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In this forum, we’ve recently explored different aspects of achieving Data Intelligence: why forward-thinking companies need to create a Data Office, what kinds of ‘products’ might come out of that initiative, how data can play a critical role in guiding business decisions in uncertain times.
But here’s the key: none of this works without concrete proof. If the Data Office is to help the organization move toward a state of Data Intelligence, there must be metrics to measure that progress. We all understand this can’t happen overnight — the constant influx of new data, in new formats and from new sources, all being collated and analyzed in different ways, make for a dynamic discipline that requires ongoing investments of time and resources. But this is also why we need metrics that are tangible, transparent and comprehensible; anything less can seem like a vanity exercise.
It’s the most recent twist on an old problem. There used to be stories of how companies saw marketing as an infinite sinkhole until CMOs were able to draw a straight line between budget outlays and revenue growth. IT executives had it easy for a while — technology innovation got everyone’s attention and resources to match. But eventually, the ever-expanding budget drew scrutiny, and metrics were established to determine which upgrades or new releases would actually boost productivity.
Like every discipline, a multi-dimensional Data Office has particular characteristics that must be considered. For example, different departments can make different uses of the same data. The line between data and analysis, or even data and technology, is sometimes blurred. Most importantly, this is a specialty that has developed with astonishing velocity—in less than a decade to go from almost no Chief Data Officers (CDOs) in corporate America to 10,000 this year, most of them appointed quite recently, all representing significant diversity in expertise and experience. Maybe we haven’t had time to develop function-specific or even industry-based markers for success.
It’s time to measure how successful the data profession is in turning data into value. And since there’s no universal methodology, here are some possible avenues.
Building on what’s already in place is one option. A Harvard Business Review piece describes a medical data center that was clearly faltering with one-off projects lacking alignment with business priorities. The CDO matched specific data initiatives with a list of business scenarios where data could deliver value. These so-called value modes focused on measuring progress with core business issues: ensuring compliance, cutting operational costs, enhanced provider data across multiple clinics, easier patient access and better patient care.
Another starting point might be the business case organizations had to make for investing in a Data Intelligence function. It typically includes:
Any projected ROI in those calculations could become the foundation for a new set of metrics.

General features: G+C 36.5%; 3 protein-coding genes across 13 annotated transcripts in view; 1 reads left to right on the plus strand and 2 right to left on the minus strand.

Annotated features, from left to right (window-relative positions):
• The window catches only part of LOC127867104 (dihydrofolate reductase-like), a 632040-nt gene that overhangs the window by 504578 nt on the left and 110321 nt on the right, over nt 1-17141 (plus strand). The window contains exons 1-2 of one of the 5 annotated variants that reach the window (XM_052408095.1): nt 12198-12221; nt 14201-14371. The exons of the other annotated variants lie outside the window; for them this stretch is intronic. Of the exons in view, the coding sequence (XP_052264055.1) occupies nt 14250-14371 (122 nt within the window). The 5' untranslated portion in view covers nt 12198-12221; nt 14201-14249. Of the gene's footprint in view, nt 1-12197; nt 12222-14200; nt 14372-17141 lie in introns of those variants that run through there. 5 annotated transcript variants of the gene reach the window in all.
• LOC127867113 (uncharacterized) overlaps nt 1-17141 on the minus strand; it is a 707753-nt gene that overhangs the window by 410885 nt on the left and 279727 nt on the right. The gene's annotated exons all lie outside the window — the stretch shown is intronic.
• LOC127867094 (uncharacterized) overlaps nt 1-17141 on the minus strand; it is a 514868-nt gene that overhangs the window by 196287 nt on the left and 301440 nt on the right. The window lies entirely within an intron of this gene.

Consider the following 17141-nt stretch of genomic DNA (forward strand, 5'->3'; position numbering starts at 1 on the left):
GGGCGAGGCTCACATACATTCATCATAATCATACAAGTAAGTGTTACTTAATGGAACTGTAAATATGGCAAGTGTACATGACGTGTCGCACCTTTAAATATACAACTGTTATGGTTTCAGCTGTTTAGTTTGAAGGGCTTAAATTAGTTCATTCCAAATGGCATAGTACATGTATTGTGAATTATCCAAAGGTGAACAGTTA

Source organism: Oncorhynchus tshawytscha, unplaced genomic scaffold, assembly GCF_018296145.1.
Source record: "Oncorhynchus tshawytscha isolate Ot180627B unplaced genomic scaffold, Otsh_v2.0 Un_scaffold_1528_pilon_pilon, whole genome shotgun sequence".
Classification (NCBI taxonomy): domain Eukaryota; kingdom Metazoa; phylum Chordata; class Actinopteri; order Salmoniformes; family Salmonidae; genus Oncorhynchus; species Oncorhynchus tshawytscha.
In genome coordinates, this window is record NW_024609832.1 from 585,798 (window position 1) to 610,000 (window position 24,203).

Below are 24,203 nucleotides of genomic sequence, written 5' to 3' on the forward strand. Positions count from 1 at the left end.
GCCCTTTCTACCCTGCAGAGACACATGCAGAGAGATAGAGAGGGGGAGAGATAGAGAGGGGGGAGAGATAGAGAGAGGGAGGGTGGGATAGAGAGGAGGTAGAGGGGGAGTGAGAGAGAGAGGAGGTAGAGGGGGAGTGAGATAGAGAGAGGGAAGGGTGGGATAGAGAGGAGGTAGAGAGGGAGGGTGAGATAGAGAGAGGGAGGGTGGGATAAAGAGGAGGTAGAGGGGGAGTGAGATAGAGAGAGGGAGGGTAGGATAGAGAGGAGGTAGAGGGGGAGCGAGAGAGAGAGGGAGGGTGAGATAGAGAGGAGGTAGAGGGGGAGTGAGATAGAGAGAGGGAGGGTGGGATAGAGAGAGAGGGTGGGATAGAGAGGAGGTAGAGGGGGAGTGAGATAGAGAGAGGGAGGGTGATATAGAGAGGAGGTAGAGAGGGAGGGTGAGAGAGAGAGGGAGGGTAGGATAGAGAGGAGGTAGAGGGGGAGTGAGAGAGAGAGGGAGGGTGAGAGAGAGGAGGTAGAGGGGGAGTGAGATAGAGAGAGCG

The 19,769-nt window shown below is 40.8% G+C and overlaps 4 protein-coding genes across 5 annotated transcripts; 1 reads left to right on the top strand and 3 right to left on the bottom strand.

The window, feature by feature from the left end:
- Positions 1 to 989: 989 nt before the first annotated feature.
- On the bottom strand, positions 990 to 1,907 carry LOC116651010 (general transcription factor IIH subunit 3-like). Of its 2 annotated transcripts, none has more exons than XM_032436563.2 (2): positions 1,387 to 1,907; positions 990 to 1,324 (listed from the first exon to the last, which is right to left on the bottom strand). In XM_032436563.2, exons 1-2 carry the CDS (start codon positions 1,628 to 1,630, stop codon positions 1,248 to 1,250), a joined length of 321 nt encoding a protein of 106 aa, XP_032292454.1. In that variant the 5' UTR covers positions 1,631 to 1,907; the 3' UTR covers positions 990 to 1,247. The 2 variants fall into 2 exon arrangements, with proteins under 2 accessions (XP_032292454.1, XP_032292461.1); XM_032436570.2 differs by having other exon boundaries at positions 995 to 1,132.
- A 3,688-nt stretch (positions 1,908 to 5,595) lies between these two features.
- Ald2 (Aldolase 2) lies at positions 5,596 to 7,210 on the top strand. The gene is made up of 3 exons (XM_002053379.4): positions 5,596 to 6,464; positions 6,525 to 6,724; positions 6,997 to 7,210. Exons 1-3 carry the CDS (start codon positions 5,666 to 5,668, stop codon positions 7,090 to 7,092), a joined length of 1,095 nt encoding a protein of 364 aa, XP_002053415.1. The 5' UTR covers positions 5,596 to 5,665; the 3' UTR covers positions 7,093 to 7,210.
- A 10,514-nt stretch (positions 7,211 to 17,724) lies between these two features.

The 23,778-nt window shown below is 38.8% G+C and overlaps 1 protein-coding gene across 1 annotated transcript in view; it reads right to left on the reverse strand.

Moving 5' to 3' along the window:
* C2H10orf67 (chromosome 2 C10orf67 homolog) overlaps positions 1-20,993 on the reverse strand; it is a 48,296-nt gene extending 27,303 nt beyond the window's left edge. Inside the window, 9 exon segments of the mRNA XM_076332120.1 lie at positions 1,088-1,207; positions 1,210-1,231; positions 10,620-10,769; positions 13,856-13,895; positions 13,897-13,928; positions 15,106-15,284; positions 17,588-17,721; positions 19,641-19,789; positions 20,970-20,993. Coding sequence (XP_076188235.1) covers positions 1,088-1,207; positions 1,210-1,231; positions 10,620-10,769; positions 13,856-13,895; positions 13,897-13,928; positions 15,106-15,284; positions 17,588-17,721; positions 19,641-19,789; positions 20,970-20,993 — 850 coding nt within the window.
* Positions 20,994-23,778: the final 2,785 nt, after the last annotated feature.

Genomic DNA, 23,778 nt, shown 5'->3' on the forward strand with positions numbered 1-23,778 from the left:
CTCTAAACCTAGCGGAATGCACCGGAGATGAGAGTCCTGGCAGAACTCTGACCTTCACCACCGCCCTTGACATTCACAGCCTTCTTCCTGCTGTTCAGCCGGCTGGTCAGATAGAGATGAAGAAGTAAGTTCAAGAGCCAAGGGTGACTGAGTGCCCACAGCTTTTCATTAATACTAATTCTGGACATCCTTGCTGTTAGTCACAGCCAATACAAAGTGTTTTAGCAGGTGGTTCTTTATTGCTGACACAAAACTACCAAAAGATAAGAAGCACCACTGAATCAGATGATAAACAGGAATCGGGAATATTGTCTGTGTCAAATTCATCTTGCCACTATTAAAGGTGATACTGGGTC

Some organizations have developed specific markers for success. LexisNexis Risk Solutions — which is actually in the business of data distribution — has identified four specific metrics for its data operations, all aligned with the overall data strategy:
Without going too deep into specifics and therefore too narrow, it’s possible to set some general guidelines. They can’t be too meta — while the metrics need to highlight the data and analytics programs themselves, Gartner recommends that the organization should also measure how they affect business processes, along with the impact on the different stakeholders.
To develop quantifiable metrics that apply to business impact, start with three topline areas:
Depending on the maturity of your data office or CDO role you should also consider evolving your metrics:
One of the more intriguing aspects of the data discipline is that it can take only one of two distinct paths.
No CDO really has the luxury of focusing on only one. But it is true that they cover different areas and have different priorities, which mandate distinct but overlapping metrics.
Last, but not least — remember that the Data Office does not operate in isolation. As a matter of fact a data office should be anti silo in principle. Relationships to other areas (business functions, HR, finance) are crucial so consider shared metrics with your executive peers.
In effect, there’s no rule for developing metrics, only that metrics should be developed. The concept of Data Intelligence is vital and unimpeachable, and building a Data Office to focus company wide efforts and deliver valuable data products to diverse functions is at the heart of this strategy. But these initiatives don’t flourish in a vacuum — like every budget item, they’re subject to boardroom priorities, market shifts and personal dynamics. Solid metrics not only fortify defenses against these pressures, but also accelerate data-driven collaboration throughout the enterprise and elevate the state of Data Intelligence.
Stan leads Collibra’s Data Office and is responsible for overall data strategy, data infrastructure and translating internal learnings into value for our customers.
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